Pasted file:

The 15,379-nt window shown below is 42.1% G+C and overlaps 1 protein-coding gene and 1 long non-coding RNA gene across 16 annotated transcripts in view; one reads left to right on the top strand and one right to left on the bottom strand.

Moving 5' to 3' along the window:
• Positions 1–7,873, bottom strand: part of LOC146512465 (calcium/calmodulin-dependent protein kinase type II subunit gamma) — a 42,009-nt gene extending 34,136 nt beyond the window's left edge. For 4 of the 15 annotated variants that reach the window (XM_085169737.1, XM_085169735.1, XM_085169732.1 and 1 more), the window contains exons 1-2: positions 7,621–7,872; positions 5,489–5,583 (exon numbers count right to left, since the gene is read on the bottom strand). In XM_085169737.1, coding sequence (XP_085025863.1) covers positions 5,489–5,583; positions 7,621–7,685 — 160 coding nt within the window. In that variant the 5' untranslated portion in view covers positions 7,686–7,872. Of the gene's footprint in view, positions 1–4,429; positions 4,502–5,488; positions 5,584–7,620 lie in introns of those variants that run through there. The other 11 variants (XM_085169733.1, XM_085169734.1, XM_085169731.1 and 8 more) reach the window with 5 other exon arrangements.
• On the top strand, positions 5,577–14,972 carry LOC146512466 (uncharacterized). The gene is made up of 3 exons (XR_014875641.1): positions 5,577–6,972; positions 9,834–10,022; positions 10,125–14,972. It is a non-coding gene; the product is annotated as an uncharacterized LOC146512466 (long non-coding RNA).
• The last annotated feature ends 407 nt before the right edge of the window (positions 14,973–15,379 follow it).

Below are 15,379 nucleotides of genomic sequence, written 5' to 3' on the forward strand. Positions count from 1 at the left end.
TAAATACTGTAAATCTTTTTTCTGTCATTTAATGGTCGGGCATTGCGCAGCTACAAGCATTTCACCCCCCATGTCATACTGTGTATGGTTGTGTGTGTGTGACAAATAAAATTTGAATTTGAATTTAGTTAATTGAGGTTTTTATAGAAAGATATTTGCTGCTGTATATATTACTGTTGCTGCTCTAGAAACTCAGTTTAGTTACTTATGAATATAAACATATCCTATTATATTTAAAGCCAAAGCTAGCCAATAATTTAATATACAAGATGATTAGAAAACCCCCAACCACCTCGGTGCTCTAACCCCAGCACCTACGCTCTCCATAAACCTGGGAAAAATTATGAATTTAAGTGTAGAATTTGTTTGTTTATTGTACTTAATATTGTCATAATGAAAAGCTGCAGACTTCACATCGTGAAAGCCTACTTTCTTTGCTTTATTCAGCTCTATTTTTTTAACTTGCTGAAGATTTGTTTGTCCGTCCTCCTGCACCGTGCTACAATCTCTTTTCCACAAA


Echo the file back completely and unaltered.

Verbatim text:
The 15,379-nt window shown below is 42.1% G+C and overlaps 1 protein-coding gene and 1 long non-coding RNA gene across 16 annotated transcripts in view; one reads left to right on the top strand and one right to left on the bottom strand.

Moving 5' to 3' along the window:
• Positions 1–7,873, bottom strand: part of LOC146512465 (calcium/calmodulin-dependent protein kinase type II subunit gamma) — a 42,009-nt gene extending 34,136 nt beyond the window's left edge. For 4 of the 15 annotated variants that reach the window (XM_085169737.1, XM_085169735.1, XM_085169732.1 and 1 more), the window contains exons 1-2: positions 7,621–7,872; positions 5,489–5,583 (exon numbers count right to left, since the gene is read on the bottom strand). In XM_085169737.1, coding sequence (XP_085025863.1) covers positions 5,489–5,583; positions 7,621–7,685 — 160 coding nt within the window. In that variant the 5' untranslated portion in view covers positions 7,686–7,872. Of the gene's footprint in view, positions 1–4,429; positions 4,502–5,488; positions 5,584–7,620 lie in introns of those variants that run through there. The other 11 variants (XM_085169733.1, XM_085169734.1, XM_085169731.1 and 8 more) reach the window with 5 other exon arrangements.
• On the top strand, positions 5,577–14,972 carry LOC146512466 (uncharacterized). The gene is made up of 3 exons (XR_014875641.1): positions 5,577–6,972; positions 9,834–10,022; positions 10,125–14,972. It is a non-coding gene; the product is annotated as an uncharacterized LOC146512466 (long non-coding RNA).
• The last annotated feature ends 407 nt before the right edge of the window (positions 14,973–15,379 follow it).

Below are 15,379 nucleotides of genomic sequence, written 5' to 3' on the forward strand. Positions count from 1 at the left end.
TAAATACTGTAAATCTTTTTTCTGTCATTTAATGGTCGGGCATTGCGCAGCTACAAGCATTTCACCCCCCATGTCATACTGTGTATGGTTGTGTGTGTGTGACAAATAAAATTTGAATTTGAATTTAGTTAATTGAGGTTTTTATAGAAAGATATTTGCTGCTGTATATATTACTGTTGCTGCTCTAGAAACTCAGTTTAGTTACTTATGAATATAAACATATCCTATTATATTTAAAGCCAAAGCTAGCCAATAATTTAATATACAAGATGATTAGAAAACCCCCAACCACCTCGGTGCTCTAACCCCAGCACCTACGCTCTCCATAAACCTGGGAAAAATTATGAATTTAAGTGTAGAATTTGTTTGTTTATTGTACTTAATATTGTCATAATGAAAAGCTGCAGACTTCACATCGTGAAAGCCTACTTTCTTTGCTTTATTCAGCTCTATTTTTTTAACTTGCTGAAGATTTGTTTGTCCGTCCTCCTGCACCGTGCTACAATCTCTTTTCCACAAA